Monday, April 16, 2012

Ginger Glazed Mahi Mahi

One day last summer or fall we got a knock on our door from these meat delivery dudes out of Reno. Apparently they travel around for this company with a freezer for a truck packed full of all kinds of beef, chicken, pork, and fish. They suckered us into the deal--we got a TON of beef and a TON of fish for a couple hundred dollars. We probably wouldn't have done it but Andy knows a thing or two about beef pricing and knew it was a good deal (they gave us 50% off I think since we were "new"). That stocked up our freezer and we're still working it off!



There something else you should know....I'm in love with balsamic vinegar. I love the stuff. One of my favorite guilty pleasures when I dip my fresh-baked bread in it with olive oil. But I don't like it so much in salad dressing (probably because I hate don't enjoy salads).

I found this gem of a recipe on All Recipes while searching for one for a Mahi Mahi. I'd never cooked fish before we bought all of it, so it's been a learning experience. I'm not sure I've made our Mahi Mahi any other way since I used these ingredients! I'll put the recipe here and below I will explain anything I did differently.

Ginger Glazed Mahi Mahi

Ingredients
  • 3 Tbsp honey
  • 3 Tbsp soy sauce
  • 3 Tbsp balsamic vinegar
  • 1 tsp grated fresh ginger root
  • 1 clove garlic, crushed or to taste
  • 2 tsp olive oil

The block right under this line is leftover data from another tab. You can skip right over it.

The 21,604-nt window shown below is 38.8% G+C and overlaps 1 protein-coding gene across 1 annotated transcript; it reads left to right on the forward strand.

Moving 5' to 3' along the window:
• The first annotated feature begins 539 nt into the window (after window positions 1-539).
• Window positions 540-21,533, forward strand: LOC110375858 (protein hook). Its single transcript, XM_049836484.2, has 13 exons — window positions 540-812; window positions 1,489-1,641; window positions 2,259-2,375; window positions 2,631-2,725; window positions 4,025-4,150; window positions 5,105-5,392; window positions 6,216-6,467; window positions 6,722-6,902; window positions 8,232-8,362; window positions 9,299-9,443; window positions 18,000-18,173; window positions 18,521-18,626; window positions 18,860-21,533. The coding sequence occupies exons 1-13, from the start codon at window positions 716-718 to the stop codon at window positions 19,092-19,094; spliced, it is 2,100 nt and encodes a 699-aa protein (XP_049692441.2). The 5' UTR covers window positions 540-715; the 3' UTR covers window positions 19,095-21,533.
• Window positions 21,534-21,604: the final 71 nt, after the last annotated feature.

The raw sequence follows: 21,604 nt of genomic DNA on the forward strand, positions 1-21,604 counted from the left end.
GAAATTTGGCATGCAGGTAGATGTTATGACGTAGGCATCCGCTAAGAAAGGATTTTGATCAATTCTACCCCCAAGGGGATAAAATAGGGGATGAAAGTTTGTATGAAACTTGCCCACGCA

• 4 (6 ounce) mahi mahi fillets
  • salt and pepper to taste
  • 1 Tbsp vegetable oil
Directions
  1. In a shallow glass dish, stir together the honey, soy sauce, balsamic vinegar, ginger, garlic and olive oil. Season fish fillets with salt and pepper, and place them into the dish. If the fillets have skin on them, place them skin side down. Cover, and refrigerate for 20 minutes to marinate.
  2. Heat vegetable oil in a large skillet over medium-high heat. Remove fish from the dish, and reserve marinade. Fry fish for 4 to 6 minutes on each side, turning only once, until fish flakes easily with a fork. Remove fillets to a serving platter and keep warm.
  3. Pour reserved marinade into the skillet, and heat over medium heat until the mixture reduces to a glaze consistently. Spoon glaze over fish, and serve immediately.

The differences when I make it:
  • I didn't have real honey on hand but I had imitation honey this time, and it worked just fine.
  • I usually only make two fillets so there's plenty of sauce (glaze) for the fish and for the vegetables I make with the meal (I usually make asparagus). It would be enough for 4 fillets as well as long as you don't want to drown your food in it. I love the sauce, so I drown my food in it. 
  • I use olive oil instead of vegetable oil to cook my fish. 
  • I use a whisk to stir together the ingredients. 
  • I keep my ginger root in the freezer and just take it out to grate whenever I need it--works well instead of keeping it fresh in the fridge because I don't use it often enough. Incredibly easier to grate when frozen as well!
  • When I marinate the fish I poke holes in them first with a fork and spoon the marinade over them. 
  • According to this Internal Temperature Cooking Chart, fish fillets should reach 140 degrees when fully cooked if you're using a meat thermometer. 
  • I keep the fillets warm by putting them on a plate, covering them with a microwave shield and just placing them in the microwave (not running the mic). 
I hope you enjoy this recipe as much as I do!